Poetry often expresses the deepest feelings, memories, and emotions of the poet. When the poem contains shared experience of moments shared between parents and children, it is often heightened in emotion and feeling. One of the strongest emotional bonds is between a father and son. In two poems about this bond, Theodore RoethkeÆs My PapaÆs Waltz and Dylan ThomasÆ Do Not Go Gentle Into That Good Night, we see the strength of such emotional bonds illustrated. However, we also see a further element that links each of these poems, despite their differences in style and content. In both My PapaÆs Waltz and Do Not Go Gentle, we see sons who are figuratively and literally trying to cling to their fathers.
In both My PapaÆs Waltz and Do Not Go Gentle, the speakers are sons sharing an experience with their father. In My PapaÆs Waltz, the speaker shares his memories of how his inebriated father used to waltz him around the house, often to the dismay of his mother: ôWe romped until the pans / Slid from the kitchen shelf; / My motherÆs countenance / Could not unfrown itselfö (Kirszner and Mandell, 779). As a child, the speaker remembers he had to hand on to his father for dear life during these ôwaltzes,ö spontaneous romps during which the speaker would often scraped by a ôbuckleö or endured his father ôàbeat[ing] time on [his] headö (Kirszner et al., 779).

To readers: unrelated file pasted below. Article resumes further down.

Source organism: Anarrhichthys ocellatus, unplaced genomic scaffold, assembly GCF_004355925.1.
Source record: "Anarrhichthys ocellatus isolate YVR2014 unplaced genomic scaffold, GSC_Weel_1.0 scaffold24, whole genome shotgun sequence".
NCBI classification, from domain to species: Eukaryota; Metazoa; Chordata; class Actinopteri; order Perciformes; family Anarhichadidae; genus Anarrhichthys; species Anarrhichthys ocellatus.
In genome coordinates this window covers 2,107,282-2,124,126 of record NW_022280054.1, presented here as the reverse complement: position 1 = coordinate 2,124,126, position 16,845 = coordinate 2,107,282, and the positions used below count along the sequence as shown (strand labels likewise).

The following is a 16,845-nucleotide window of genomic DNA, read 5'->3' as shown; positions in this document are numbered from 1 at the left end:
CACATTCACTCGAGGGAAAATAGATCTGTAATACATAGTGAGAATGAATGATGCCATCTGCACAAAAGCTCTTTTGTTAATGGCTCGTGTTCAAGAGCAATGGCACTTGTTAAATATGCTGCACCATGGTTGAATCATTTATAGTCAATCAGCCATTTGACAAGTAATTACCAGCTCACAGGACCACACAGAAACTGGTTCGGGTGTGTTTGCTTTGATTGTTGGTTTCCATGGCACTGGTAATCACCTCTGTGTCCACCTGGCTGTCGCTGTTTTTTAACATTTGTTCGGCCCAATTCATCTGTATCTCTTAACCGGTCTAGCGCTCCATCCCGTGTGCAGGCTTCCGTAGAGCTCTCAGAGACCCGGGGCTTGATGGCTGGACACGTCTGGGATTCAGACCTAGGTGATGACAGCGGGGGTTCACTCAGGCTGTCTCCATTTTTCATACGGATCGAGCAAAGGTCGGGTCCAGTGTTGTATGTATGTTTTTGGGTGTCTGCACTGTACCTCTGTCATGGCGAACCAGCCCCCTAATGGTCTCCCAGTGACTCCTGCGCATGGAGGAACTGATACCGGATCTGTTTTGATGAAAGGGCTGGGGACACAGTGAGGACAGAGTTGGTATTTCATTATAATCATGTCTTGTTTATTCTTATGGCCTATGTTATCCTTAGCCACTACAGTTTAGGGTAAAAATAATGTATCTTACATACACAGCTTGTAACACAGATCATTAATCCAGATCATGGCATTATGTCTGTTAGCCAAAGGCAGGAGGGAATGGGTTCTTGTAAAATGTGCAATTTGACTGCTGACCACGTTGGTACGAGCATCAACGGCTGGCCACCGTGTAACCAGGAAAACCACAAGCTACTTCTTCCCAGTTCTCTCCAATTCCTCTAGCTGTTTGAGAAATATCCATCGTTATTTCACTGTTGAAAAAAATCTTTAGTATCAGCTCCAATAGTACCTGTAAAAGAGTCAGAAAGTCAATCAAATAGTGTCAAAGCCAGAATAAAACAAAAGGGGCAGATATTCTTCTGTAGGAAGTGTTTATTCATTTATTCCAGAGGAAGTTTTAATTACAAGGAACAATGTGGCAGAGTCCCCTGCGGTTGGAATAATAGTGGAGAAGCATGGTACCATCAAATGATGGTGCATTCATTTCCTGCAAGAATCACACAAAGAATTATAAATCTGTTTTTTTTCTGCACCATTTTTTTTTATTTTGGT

In providing the story of his fatherÆs ôwaltzes,ö the speaker remembers distinctly unique features and traits of his father. He remembers his fatherÆs knuckle was ôbatteredö and his ôpalm caked hard by dirtö (Kirszner et al., 779). Such images serve to remind the speaker of his cherished memories of waltzing around the house with his father, whose inebriated breath ôcould make a small boy dizzyö (Kirszner et al., 778). The dance would end with the father waltzing his son to his bedroom, with the son ôStill clinging to [his] shirtö (Kirs